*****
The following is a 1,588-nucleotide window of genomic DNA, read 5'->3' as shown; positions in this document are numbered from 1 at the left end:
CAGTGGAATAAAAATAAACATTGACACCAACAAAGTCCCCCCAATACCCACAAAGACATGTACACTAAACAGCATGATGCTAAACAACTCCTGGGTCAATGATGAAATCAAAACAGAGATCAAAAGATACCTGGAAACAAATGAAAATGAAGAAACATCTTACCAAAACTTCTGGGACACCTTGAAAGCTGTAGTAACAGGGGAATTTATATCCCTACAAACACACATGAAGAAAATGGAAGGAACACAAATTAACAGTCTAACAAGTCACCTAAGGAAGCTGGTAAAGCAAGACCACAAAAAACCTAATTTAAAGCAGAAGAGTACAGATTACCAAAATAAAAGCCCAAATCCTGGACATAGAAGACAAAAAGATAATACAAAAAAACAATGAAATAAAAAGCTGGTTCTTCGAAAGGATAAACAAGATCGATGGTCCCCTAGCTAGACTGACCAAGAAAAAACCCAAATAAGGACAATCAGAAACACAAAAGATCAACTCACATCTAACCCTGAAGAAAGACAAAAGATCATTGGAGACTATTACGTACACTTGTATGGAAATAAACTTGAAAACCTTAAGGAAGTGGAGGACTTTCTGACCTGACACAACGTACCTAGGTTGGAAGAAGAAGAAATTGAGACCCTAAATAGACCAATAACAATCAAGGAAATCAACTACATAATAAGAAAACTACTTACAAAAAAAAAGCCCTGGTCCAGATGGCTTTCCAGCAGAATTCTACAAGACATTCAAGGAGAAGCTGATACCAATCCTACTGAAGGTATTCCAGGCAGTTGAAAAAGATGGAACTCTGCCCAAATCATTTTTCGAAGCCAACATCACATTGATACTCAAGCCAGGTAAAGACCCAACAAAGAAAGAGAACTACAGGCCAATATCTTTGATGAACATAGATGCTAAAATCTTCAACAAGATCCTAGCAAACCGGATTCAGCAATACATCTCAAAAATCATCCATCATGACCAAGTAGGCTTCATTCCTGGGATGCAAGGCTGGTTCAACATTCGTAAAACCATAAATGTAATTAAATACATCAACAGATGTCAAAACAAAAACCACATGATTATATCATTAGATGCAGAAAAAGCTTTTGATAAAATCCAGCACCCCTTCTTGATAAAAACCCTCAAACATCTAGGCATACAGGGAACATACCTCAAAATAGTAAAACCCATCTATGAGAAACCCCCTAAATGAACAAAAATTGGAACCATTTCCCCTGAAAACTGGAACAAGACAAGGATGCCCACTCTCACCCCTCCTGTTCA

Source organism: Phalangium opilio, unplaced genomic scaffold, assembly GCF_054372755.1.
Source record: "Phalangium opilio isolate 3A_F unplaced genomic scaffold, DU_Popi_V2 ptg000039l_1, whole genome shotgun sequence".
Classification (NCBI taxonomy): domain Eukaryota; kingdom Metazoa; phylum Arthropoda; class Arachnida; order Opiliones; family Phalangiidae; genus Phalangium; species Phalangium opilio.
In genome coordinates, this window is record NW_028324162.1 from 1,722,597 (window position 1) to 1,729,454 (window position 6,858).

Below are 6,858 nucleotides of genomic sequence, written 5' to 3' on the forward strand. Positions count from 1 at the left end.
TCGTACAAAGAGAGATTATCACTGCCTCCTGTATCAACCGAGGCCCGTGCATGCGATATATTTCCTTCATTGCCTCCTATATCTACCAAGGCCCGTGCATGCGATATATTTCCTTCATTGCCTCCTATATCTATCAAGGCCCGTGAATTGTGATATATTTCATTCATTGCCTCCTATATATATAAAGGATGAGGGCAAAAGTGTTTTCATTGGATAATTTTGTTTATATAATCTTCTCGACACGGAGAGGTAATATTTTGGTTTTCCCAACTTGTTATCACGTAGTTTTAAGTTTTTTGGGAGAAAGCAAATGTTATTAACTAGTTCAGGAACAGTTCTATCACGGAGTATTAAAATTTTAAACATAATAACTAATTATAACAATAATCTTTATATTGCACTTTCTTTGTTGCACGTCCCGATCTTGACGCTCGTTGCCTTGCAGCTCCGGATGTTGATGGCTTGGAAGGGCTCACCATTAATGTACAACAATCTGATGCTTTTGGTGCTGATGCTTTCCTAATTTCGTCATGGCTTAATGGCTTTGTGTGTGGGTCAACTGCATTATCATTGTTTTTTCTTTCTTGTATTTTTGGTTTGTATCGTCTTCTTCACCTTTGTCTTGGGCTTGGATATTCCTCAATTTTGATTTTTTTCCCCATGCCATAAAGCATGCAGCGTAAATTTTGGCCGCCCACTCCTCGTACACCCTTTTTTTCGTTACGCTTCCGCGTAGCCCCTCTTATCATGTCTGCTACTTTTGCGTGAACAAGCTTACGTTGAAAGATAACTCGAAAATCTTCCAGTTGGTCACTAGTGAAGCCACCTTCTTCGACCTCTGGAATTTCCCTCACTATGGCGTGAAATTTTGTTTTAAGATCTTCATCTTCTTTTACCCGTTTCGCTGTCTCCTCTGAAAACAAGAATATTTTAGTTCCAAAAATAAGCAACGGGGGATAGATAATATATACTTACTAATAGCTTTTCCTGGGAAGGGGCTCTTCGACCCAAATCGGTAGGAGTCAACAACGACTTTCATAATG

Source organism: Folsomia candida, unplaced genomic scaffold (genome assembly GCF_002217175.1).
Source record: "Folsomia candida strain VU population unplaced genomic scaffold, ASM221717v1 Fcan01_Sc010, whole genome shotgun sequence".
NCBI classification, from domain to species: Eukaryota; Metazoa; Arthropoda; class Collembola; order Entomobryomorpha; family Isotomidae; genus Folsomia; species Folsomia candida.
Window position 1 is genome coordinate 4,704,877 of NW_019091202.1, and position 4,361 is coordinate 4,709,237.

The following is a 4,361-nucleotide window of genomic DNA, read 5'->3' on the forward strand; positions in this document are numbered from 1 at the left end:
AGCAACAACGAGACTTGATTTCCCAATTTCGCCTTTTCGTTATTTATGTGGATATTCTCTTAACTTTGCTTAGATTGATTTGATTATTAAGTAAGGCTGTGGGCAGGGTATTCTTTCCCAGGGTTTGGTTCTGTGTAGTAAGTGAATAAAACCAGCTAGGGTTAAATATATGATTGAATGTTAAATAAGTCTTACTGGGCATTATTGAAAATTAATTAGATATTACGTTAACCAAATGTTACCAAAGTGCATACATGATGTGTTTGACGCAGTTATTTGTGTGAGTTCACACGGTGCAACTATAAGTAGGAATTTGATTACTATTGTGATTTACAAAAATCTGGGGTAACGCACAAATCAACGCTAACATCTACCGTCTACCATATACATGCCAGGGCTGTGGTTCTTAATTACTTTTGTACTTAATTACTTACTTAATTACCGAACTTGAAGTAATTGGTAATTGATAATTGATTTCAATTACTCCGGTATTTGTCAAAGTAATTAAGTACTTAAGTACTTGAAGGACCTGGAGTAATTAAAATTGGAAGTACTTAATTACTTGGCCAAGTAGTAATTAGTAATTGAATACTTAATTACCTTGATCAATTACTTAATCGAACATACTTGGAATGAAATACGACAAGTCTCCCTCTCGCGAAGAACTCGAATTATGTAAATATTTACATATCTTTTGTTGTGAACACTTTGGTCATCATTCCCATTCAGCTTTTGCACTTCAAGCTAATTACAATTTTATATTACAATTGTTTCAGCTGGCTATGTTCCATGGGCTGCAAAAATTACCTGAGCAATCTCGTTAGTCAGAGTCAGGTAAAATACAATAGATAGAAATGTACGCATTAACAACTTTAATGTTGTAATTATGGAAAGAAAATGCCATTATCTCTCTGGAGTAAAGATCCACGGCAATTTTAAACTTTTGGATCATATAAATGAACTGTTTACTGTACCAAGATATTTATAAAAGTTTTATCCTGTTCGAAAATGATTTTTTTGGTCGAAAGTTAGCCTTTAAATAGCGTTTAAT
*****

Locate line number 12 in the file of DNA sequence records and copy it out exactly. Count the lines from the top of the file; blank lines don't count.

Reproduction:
Window position 1 is genome coordinate 4,704,877 of NW_019091202.1, and position 4,361 is coordinate 4,709,237.